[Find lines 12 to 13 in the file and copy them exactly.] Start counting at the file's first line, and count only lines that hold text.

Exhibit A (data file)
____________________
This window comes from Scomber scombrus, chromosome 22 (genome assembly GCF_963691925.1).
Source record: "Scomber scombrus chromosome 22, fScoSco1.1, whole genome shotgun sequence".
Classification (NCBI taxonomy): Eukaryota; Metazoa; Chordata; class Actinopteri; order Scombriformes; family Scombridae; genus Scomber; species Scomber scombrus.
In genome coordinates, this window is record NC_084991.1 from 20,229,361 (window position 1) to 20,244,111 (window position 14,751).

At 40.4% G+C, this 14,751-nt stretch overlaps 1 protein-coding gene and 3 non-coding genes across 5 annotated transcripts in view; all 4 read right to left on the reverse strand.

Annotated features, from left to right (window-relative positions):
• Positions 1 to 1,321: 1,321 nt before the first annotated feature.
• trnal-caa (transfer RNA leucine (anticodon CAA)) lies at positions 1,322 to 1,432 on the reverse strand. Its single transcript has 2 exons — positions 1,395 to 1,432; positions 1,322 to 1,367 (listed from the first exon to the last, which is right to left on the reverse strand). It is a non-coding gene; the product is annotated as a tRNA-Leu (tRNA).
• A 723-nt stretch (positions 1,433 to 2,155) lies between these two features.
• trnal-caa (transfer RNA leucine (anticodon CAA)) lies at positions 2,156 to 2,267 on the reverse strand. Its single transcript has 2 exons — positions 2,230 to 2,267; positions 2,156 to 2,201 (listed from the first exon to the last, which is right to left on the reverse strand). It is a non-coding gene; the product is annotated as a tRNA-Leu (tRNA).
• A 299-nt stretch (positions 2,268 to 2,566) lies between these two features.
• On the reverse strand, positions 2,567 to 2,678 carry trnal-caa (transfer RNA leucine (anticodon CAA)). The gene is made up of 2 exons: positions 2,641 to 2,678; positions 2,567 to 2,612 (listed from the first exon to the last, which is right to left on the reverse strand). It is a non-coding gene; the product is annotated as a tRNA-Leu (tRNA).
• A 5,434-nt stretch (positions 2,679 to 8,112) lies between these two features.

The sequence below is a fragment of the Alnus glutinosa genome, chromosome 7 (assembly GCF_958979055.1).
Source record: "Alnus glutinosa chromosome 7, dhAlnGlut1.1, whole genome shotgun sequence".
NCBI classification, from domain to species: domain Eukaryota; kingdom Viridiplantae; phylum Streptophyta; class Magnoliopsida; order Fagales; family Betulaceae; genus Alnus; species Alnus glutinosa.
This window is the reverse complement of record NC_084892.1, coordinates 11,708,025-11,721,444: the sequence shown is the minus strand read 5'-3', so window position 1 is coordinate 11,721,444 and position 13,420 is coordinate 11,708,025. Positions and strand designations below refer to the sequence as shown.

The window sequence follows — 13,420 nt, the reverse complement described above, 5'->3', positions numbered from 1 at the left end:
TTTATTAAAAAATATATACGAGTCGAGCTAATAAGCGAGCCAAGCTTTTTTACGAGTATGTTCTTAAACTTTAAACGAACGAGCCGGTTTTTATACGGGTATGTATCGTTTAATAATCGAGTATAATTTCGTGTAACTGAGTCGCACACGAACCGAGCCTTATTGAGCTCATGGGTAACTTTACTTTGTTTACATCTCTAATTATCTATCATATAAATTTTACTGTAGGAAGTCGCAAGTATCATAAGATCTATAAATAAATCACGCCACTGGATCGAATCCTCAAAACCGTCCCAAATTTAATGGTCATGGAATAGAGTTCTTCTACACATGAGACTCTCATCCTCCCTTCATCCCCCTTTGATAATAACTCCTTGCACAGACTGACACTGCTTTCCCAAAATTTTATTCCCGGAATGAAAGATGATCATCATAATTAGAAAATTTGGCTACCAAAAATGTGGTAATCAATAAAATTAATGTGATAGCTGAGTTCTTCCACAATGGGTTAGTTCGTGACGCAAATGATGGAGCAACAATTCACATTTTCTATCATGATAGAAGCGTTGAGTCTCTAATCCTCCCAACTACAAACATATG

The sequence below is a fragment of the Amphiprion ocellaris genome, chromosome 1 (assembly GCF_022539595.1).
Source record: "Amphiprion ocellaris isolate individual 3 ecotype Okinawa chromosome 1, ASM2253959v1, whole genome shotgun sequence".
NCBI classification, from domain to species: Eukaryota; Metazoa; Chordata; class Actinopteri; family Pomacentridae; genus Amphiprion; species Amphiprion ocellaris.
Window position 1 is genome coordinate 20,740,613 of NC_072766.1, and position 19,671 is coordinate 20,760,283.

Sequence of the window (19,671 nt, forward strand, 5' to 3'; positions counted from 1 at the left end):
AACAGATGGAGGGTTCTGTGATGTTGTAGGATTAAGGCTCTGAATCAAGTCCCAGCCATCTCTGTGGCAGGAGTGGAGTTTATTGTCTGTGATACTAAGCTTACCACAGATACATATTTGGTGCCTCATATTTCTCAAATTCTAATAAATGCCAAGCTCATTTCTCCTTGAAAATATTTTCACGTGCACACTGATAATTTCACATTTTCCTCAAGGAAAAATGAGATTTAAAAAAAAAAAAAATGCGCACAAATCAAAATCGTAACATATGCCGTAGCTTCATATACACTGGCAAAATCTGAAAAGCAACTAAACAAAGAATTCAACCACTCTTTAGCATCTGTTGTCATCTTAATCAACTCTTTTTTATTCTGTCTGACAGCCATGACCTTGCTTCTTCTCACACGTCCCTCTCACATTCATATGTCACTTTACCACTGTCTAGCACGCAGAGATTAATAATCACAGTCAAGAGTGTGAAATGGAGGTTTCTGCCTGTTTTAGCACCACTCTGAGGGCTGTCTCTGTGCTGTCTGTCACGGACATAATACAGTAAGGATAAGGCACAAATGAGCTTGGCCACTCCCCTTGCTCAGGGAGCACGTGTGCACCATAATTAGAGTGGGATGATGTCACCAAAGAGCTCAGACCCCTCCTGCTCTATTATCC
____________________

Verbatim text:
• On the reverse strand, positions 2,567 to 2,678 carry trnal-caa (transfer RNA leucine (anticodon CAA)). The gene is made up of 2 exons: positions 2,641 to 2,678; positions 2,567 to 2,612 (listed from the first exon to the last, which is right to left on the reverse strand). It is a non-coding gene; the product is annotated as a tRNA-Leu (tRNA).
• A 5,434-nt stretch (positions 2,679 to 8,112) lies between these two features.